Instead, for the average woman – the helot woman – the Spartan state was a bag of horrors: forced labor and poverty against a backdrop of demeaning treatment, brutality and sexual violence. Sparta may, in fact, have been the worst place in Greece to be born a woman, given the overwhelming probability that you are born a helot woman into such a dystopian nightmare. Remember: there were more helot women in Sparta than all classes of free person – male and female – added together.
As I stressed last week, our sources often ignore certain classes of people in Greek society, but this doesn’t mean we should. Frequently our sources try to forget more people than they try to include! When we look to the past to find models or expand our thinking about societies, we need to be thinking about the entire society, and that means thinking about the people our sources ignore. What good is a system that provides marginal benefits to a handful if those benefits require crushing the great majority under foot?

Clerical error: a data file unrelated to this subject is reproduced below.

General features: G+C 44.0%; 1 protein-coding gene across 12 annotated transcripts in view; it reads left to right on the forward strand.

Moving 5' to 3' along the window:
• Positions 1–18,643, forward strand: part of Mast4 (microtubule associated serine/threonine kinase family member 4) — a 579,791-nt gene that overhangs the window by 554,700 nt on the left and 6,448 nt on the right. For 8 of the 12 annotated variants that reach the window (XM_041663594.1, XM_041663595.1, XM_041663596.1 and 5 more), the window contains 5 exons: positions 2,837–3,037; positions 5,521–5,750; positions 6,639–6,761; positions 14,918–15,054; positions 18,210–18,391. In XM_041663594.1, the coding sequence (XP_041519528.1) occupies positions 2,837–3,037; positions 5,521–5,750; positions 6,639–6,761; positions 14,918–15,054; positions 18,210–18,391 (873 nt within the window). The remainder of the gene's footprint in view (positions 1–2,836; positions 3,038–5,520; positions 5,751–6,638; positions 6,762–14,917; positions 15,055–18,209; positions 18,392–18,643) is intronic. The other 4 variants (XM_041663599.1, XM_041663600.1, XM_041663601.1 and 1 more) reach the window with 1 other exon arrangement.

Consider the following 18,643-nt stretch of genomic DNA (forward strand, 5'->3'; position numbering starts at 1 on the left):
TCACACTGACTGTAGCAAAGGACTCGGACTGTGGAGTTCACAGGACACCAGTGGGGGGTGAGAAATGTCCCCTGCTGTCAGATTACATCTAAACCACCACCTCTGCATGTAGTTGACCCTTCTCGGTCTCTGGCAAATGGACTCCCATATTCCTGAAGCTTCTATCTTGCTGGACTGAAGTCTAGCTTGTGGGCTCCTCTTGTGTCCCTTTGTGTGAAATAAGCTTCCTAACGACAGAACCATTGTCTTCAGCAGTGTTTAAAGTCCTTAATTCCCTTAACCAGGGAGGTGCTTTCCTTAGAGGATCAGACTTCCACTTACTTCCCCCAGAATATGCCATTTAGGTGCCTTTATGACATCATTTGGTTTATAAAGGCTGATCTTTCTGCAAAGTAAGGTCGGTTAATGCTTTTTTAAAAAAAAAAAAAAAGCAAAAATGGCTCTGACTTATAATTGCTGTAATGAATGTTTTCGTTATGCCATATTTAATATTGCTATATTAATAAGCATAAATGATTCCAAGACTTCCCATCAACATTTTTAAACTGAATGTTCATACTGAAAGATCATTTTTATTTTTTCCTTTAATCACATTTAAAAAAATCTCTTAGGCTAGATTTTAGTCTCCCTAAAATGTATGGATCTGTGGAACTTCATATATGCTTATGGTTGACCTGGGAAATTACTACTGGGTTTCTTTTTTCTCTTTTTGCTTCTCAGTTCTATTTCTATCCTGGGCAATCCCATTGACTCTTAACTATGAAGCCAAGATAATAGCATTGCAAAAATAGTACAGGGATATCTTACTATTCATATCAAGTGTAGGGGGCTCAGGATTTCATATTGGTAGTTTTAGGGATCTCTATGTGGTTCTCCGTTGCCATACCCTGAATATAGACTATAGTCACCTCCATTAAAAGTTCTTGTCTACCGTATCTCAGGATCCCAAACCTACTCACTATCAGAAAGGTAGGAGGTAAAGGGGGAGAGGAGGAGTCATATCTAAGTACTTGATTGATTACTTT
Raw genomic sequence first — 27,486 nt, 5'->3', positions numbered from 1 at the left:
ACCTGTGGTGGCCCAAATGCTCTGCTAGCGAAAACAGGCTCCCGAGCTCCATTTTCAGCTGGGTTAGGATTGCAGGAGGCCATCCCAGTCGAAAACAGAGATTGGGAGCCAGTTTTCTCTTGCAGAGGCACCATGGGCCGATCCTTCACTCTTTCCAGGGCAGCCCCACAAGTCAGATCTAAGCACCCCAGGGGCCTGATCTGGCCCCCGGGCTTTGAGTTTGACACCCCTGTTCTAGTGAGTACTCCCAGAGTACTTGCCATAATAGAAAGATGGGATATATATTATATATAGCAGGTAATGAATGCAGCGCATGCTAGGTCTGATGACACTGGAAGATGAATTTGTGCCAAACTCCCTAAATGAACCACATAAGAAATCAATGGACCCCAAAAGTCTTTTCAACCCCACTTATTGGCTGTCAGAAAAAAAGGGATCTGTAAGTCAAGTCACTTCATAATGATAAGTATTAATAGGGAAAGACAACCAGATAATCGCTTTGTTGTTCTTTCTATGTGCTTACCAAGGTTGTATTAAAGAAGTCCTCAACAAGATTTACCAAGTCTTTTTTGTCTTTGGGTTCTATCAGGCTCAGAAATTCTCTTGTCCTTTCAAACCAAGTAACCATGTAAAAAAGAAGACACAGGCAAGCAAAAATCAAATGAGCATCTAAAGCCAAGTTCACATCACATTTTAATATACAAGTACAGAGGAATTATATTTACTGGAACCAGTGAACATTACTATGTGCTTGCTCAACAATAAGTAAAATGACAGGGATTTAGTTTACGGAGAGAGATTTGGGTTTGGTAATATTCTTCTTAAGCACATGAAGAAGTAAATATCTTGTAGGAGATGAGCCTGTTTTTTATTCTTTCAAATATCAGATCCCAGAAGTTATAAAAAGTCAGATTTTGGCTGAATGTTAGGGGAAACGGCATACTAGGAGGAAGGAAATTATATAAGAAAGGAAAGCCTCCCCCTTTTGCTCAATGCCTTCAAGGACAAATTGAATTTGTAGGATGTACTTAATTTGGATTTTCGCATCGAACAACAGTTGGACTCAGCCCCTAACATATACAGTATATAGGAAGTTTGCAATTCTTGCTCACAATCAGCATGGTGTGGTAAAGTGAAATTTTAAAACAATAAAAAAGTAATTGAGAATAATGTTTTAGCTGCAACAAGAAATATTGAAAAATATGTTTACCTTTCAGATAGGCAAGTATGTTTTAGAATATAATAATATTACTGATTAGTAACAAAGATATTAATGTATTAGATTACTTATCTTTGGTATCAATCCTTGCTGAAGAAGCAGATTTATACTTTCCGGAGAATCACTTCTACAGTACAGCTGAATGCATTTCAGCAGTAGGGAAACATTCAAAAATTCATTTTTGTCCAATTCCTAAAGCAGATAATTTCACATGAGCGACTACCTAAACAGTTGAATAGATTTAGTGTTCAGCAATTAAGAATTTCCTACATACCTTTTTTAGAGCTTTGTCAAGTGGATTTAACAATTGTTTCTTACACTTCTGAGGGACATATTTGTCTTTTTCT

Next week, we’re going to continue our look at Spartan society by looking at how the wealth disparity we discussed last week shaped Sparta and especially Sparta’s underclasses.